7. Put the ball in a bowl and chill in the fridge for 2 hours.

8. Take the mixture out, sprinkle some icing sugar on one plate and cocoa powder on another, make small balls of the mixture (about the size of a big marble) in the palms of your hands and roll them in the icing sugar or cocoa powder.

That’s all! They’re ready!

You can substitute ingredients such as the walnuts for pecans, for example, to make them more to your taste and use honey instead of golden syrup if you prefer.

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Chocolate Cake with Rich Chocolate Icing

To put another chocolate cake recipe out there seems as necessary as designing another chair! There are many, do we need more? In both cases I’d say yes. So, here is another chocolate cake recipe. Don’t watch this space for a chair design but whilst I’m on the subject this is one of my latest favourites: Maritime S by Benjamin Hubert. Not long ago I went to an evening of vice and virtue at Hampton Court Palace put on by The Idler Academy, coinciding with the exhibition of portraits from Charles II’s court and his mistresses. At one point during the talk we were asked to sit in silence and when a vice like thought popped into our heads we had to put our hands up. Well, within a few moments I was thinking about chocolate cake. Surprise surprise. But my hand hesitated, a vice or a virtue? I think if I were to make a chocolate cake every day and eat it all then it would count as a vice but if I shared it or in fact gave it away, surely that would be a virtue?

To get the chocolate bomb shape I made two cakes – one smaller than the other and put them on top of each other with a spread of icing between them and lashings of icing all over them.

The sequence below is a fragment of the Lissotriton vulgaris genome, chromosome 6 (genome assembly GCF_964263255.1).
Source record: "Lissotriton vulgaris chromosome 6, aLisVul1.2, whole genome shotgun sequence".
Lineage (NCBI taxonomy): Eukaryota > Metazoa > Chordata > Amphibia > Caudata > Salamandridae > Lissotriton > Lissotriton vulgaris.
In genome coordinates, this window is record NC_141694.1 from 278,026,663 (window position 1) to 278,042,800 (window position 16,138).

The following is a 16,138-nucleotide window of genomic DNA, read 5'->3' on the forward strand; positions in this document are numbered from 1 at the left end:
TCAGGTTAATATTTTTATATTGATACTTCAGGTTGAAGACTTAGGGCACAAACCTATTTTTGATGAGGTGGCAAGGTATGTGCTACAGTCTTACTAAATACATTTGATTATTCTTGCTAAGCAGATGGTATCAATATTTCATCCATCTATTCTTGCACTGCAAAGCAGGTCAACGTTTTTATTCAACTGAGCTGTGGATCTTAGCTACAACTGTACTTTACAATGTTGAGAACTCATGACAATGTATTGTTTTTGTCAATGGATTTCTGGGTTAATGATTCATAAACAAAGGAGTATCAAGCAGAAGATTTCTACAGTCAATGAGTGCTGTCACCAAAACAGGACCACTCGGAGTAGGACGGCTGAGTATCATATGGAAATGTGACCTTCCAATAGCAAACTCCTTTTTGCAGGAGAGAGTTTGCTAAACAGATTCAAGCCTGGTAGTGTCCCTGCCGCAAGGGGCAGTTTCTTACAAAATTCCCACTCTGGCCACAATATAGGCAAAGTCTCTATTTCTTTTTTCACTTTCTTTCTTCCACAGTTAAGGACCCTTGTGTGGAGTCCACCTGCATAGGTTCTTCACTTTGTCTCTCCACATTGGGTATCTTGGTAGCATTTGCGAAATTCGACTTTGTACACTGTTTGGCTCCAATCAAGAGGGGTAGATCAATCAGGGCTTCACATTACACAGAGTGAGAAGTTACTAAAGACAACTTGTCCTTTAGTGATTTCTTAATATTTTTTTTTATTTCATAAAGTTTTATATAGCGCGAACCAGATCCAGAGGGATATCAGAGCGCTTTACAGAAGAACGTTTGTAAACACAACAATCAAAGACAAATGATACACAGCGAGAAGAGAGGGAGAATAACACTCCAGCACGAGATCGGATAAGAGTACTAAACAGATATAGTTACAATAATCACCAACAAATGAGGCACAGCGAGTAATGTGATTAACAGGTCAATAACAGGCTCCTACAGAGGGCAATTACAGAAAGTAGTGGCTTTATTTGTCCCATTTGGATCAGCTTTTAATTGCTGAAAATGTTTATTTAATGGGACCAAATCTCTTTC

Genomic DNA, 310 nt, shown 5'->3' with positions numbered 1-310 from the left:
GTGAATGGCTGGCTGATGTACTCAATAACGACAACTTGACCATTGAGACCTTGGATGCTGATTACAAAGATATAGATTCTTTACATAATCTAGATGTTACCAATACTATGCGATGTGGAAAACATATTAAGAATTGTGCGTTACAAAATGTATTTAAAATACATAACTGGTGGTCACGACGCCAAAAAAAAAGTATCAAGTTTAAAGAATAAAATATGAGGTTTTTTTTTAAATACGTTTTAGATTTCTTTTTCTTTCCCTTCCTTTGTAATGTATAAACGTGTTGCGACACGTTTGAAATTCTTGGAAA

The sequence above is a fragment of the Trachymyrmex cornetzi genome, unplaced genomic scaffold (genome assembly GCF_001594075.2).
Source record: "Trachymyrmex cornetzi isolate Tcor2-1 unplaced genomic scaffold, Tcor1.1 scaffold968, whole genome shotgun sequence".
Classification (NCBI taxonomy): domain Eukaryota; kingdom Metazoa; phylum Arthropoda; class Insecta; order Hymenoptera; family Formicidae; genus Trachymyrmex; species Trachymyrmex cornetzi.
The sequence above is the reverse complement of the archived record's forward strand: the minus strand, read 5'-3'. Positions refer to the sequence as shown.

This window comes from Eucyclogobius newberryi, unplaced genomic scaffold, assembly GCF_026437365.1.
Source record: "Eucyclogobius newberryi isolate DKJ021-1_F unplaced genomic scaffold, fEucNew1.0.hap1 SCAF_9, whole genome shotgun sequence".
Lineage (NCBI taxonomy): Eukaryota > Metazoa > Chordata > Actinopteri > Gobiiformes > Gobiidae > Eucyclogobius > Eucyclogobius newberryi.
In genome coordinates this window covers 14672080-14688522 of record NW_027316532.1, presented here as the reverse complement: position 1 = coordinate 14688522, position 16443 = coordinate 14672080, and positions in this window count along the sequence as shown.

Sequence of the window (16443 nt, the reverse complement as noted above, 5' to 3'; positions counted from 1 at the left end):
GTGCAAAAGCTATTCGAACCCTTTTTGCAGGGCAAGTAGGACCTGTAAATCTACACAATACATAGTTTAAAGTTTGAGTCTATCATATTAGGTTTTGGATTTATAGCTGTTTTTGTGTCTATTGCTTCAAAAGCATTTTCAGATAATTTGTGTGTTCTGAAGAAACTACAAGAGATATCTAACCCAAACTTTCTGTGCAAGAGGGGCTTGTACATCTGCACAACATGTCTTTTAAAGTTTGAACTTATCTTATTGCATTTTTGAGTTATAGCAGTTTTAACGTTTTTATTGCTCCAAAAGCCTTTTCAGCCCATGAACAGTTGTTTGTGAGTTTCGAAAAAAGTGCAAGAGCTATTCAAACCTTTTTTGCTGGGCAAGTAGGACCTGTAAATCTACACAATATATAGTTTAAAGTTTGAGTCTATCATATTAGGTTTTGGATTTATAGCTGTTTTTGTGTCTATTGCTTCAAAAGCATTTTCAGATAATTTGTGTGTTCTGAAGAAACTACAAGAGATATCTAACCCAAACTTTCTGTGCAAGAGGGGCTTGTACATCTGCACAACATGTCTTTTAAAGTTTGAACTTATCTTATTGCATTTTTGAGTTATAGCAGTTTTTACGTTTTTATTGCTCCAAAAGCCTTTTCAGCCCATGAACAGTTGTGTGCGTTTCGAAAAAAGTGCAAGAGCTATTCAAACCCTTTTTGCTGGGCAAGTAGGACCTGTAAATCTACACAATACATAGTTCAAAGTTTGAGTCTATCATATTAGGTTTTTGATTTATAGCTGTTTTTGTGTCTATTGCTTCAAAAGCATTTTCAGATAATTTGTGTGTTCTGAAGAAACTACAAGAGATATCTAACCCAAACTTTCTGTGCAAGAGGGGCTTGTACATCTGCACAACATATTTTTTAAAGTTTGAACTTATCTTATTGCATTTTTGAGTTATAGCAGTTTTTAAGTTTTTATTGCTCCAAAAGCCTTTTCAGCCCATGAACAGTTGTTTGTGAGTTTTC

What you need for the cake:

200g butter (softened)

120g soft brown sugar

50g cocoa powder

3 teaspoons coffee granules

3 dessert spoons boiling water

5 eggs

50g dark chocolate, grated

240g self-raising flour

What you need for the icing:

150g dark chocolate (80% cocoa is good)

150ml cream

30g butter

150g icing sugar

4 dessert spoons golden syrup

What you need to do:

1. Heat the oven to 180C and grease the cake tins with butter or some sunflower oil on a piece of kitchen paper.

2. Cream the butter and sugar together with a fork in a large bowl.

3. Put the cocoa powder and coffee granules in a mug, pour the boiling water over them and mix well.

4. Scoop this cocoa coffee paste into the bowl with the butter and sugar mixture and mix it in well.

5. Crack the eggs in and beat them in one at a time.

6. Pour the grated chocolate into the bowl and mix it in well.

7. Add the self-raising flour 40g at a time beating it in well each time, allowing lots of air to be beaten into the mixture.

8. Pour the sponge mixture into the two cake tins.

9. Put them in the oven and bake for 45-50 minutes. Insert a skewer to check that they are ready, it should come out clean.

10. Whilst the cake is baking you can make the icing.